Based at the University of Cape Town, within the Alan J Flisher Centre for Public Mental Health, we provide mental health services for perinatal women (clinical services), train those who work with mothers in order to improve the quality of their care (training), form partnerships to promote the improvement of services and inform global interventions through robust research and advocacy.
How we operate
We envision mental health support for all mothers to promote their well-being and that of their children and communities. Our mission is to develop and advocate for accessible maternal mental health care that can be delivered effectively at scale, in low resource settings.
Overlapping programme activities targeting several goals simultaneously
Our four programmes
We provide screening for pregnant women and girls for psychological disorders (depression and anxiety) at their first antenatal visit at our service site in Hanover Park. For those who are at risk, we offer free on-site psychosocial counselling, follow-up and case management for up to one year after birth.
In 2018, the PMHP team screened 1860 clients, counselled 224 women and girls through 672 individual counselling sessions. At follow-up, 57% of the women who had received counselling stated that their problem was ‘much improved’ or ‘resolved’; 93% report successful bonding with their baby; 69% view their life as positive after counselling.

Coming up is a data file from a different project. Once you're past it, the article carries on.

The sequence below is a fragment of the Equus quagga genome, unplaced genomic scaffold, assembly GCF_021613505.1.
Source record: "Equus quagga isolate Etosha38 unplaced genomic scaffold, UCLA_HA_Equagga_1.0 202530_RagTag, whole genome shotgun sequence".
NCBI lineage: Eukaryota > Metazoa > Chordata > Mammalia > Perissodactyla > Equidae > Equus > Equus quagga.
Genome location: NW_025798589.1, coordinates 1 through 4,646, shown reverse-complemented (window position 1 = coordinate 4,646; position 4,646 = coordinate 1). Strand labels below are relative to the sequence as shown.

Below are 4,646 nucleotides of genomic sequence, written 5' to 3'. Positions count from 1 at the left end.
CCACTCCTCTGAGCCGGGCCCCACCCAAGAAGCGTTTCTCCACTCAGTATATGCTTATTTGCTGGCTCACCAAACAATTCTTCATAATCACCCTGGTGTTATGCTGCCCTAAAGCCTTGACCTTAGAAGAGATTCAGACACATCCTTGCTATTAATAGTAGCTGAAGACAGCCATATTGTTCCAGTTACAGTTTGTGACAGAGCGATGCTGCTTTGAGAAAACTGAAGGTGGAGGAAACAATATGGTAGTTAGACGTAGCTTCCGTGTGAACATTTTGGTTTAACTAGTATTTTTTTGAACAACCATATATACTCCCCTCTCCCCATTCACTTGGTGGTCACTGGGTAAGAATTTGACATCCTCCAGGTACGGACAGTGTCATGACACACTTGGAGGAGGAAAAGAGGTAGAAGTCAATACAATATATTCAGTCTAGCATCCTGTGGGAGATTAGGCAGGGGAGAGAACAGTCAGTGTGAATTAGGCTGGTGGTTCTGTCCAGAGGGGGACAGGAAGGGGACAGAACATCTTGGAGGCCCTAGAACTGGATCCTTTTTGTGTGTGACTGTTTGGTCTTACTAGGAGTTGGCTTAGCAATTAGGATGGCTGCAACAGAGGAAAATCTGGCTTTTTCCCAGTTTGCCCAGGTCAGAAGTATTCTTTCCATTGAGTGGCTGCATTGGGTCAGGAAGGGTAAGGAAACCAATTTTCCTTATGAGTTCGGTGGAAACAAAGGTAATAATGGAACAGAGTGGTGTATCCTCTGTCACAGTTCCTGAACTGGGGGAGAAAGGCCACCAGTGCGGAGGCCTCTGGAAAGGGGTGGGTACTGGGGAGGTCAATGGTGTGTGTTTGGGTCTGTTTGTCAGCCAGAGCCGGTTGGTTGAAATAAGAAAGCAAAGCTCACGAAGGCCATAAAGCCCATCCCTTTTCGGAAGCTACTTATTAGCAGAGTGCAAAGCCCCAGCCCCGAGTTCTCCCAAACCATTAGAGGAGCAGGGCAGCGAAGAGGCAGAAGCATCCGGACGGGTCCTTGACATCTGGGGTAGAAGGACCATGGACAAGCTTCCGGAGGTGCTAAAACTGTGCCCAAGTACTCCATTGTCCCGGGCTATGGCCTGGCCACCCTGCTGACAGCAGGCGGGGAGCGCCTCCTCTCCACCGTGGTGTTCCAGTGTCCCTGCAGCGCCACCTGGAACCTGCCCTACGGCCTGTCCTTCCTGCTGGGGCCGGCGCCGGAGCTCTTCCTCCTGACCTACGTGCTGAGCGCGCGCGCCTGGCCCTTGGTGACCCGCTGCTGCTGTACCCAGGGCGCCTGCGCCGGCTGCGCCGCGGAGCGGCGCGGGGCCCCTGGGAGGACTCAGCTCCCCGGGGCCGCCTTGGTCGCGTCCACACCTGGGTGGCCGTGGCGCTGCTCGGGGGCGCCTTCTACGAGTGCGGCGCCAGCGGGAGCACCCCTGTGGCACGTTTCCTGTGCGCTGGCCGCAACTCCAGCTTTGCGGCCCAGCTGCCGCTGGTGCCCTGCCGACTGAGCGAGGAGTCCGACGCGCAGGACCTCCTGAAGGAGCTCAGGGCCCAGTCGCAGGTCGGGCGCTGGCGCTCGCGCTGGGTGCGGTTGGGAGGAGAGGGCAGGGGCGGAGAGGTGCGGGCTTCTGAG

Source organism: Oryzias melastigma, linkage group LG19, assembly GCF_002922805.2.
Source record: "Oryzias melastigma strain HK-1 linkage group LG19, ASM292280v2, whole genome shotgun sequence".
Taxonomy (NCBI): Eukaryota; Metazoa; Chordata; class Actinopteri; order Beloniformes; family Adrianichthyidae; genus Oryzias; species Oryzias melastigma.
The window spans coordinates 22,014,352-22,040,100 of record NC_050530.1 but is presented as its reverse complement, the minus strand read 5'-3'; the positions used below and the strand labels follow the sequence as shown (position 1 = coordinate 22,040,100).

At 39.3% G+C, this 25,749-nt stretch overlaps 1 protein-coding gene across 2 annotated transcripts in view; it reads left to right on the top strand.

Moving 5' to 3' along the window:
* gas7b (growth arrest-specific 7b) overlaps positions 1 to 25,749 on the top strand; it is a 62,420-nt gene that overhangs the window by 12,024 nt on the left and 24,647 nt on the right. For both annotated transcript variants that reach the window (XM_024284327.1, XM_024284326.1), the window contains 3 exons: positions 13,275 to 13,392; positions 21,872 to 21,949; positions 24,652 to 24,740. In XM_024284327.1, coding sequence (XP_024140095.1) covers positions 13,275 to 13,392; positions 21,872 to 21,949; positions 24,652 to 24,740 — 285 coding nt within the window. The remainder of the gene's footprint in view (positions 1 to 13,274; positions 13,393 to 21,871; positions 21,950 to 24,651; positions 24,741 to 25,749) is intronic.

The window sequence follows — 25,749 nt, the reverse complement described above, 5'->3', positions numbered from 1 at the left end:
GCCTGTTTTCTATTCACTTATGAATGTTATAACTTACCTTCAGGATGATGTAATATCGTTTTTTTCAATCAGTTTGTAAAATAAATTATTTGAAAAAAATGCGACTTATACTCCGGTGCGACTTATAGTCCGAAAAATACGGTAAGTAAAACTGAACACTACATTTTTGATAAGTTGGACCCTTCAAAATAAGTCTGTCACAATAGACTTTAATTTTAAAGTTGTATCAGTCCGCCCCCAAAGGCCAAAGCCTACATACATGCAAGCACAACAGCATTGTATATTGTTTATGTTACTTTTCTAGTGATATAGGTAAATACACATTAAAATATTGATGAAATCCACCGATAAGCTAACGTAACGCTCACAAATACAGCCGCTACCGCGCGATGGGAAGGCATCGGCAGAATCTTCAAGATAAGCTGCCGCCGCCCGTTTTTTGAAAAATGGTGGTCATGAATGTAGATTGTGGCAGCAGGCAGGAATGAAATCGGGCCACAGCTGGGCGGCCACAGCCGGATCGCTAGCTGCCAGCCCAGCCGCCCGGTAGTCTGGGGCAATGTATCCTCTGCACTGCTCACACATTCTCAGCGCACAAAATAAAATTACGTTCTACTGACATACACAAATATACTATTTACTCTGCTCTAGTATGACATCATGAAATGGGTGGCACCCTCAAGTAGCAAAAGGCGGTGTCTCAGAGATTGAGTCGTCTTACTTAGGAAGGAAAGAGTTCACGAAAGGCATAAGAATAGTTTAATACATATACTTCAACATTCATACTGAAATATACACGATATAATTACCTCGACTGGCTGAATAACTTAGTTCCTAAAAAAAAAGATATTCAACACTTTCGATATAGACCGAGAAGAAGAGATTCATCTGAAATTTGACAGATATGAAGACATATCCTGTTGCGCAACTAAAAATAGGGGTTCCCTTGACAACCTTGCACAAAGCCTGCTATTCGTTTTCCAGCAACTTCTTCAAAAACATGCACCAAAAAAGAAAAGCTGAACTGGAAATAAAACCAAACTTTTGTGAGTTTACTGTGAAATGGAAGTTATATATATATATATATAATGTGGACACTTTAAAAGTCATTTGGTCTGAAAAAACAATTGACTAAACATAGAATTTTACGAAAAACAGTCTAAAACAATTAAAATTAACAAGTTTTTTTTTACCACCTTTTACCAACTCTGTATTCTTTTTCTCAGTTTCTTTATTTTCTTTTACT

Training and Capacity Building
We provide training in the public health and social development sectors for all levels of staff in the community, social development and health care settings including the use of interactive methods, multi-media resources, distance-based learning opportunities and train-the-trainer courses. Our goal is to integrate maternal mental health into the routine practice of frontline providers in order to increase access to care for marginalised women. Our training aims also to shift negative attitudes, reduce stigma and eliminate client abuse.